Courses
Courses for Kids
Free study material
Offline Centres
More

# A sample of an ideal gas occupies a volume V at a pressure P and absolute temperature T. The mass of each molecule is m. The equation for density isA. $mKT$B. $\dfrac{P}{{KT}}$C. $\dfrac{P}{{KTV}}$D. $\dfrac{{Pm}}{{KT}}$

Last updated date: 01st Mar 2024
Total views: 20.4k
Views today: 0.20k
Verified
20.4k+ views
Hint: We can use the ideal gas equation to find the solution. The universal gas constant is the product of Boltzmann constant and Avogadro number. The volume is calculated as the ratio of total mass by density. By substituting these in the ideal gas equation, we can find the final answer.

It is given that a sample of ideal gas has a volume $V$ .
The pressure of the ideal gas is given as $P$ .
Absolute temperature of ideal gas is given as $T$ .
Mass of each molecule of the ideal gas is $m$ .
We need to find an equation for density.
Let us use the ideal gas equation to find the answer to this question.
The ideal gas equation is given as
$PV = nRT$
Where, P is the pressure, V is the volume, n is the number of moles, R is the universal gas constant, T is temperature of the gas.
Let us take the number of molecules to be one.
So, the ideal gas equation becomes
$PV = RT$ (1)
We know that the density is given as mass divided by volume.
$\rho = \dfrac{M}{V}$
Where, $\rho$ is the density, M is the mass and V is the volume.
From this we get volume as
$\Rightarrow V = \dfrac{M}{\rho }$
Mass of each molecule is given as m. Thus, one mole will contain Avogadro number of molecules so we can write the total mass as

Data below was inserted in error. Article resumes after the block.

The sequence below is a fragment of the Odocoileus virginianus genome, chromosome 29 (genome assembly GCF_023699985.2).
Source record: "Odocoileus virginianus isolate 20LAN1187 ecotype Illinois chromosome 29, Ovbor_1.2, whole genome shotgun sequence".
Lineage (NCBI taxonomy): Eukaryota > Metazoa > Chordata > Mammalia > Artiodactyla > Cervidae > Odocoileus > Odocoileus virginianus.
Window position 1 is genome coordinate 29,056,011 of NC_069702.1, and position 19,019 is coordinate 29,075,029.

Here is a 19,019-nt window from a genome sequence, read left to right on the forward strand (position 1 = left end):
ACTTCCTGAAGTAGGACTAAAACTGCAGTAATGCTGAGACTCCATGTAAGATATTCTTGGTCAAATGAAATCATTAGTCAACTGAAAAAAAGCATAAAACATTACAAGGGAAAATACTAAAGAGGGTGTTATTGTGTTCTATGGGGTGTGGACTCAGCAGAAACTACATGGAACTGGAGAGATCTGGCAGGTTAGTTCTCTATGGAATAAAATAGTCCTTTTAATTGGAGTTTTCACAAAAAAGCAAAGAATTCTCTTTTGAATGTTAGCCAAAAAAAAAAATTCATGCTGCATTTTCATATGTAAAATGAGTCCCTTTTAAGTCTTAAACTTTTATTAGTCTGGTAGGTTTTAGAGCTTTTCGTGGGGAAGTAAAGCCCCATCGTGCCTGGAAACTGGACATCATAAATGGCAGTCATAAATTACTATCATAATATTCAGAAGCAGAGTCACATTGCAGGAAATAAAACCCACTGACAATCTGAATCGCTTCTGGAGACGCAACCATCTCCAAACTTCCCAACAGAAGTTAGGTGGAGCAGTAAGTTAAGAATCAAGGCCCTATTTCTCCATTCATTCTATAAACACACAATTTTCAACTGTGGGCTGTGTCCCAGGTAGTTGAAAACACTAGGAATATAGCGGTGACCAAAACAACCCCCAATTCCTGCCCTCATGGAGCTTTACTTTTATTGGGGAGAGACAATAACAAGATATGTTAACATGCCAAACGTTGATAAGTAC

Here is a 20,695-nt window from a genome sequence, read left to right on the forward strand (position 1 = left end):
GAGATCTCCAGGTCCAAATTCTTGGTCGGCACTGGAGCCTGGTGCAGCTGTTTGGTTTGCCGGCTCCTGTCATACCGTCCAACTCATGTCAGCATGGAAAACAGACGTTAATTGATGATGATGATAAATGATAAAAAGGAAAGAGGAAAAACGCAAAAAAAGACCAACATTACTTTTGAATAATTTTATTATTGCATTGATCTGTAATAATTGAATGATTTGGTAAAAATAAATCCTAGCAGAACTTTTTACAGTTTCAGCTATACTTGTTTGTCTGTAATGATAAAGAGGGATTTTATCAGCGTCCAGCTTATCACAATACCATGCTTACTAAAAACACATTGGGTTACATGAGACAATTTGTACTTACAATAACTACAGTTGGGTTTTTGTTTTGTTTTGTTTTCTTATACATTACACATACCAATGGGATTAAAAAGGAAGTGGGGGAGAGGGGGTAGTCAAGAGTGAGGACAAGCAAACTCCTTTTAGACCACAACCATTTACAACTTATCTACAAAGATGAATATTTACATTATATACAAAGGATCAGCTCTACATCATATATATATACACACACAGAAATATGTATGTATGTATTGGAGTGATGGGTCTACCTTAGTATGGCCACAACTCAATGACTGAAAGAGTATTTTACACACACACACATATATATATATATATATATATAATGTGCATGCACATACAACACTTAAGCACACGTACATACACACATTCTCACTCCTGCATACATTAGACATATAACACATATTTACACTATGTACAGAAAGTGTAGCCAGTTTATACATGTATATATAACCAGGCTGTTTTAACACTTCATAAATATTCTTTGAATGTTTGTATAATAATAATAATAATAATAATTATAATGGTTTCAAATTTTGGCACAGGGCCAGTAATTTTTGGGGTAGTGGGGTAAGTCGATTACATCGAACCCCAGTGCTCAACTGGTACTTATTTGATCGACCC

$M = Nm$
Where, $N$ denotes the Avogadro number.
So, the volume will be
$\Rightarrow V = \dfrac{{Nm}}{\rho }$
On substituting for volume in the equation 1, we get
$\Rightarrow P\dfrac{{Nm}}{\rho } = RT$ (2)
We know that universal gas constant is the product of Boltzmann constant, K and the Avogadro number N.
$\Rightarrow R = KN$
On substituting this in equation 2, we get
$\Rightarrow P\dfrac{{Nm}}{\rho } = KNT$
$\Rightarrow P\dfrac{m}{\rho } = KT$
$\Rightarrow \rho = \dfrac{{Pm}}{{KT}}$
This is the value of density.
So, the correct answer is option D.

Note: The ideal gas equation is valid only under low density conditions. While using the ideal gas equation we assume that the intermolecular forces acting between the gas molecules is negligible and the size of the molecule is also considered as negligible. So, in the case of heavy gases and in the case of gases having strong intermolecular forces we cannot use ideal gas law.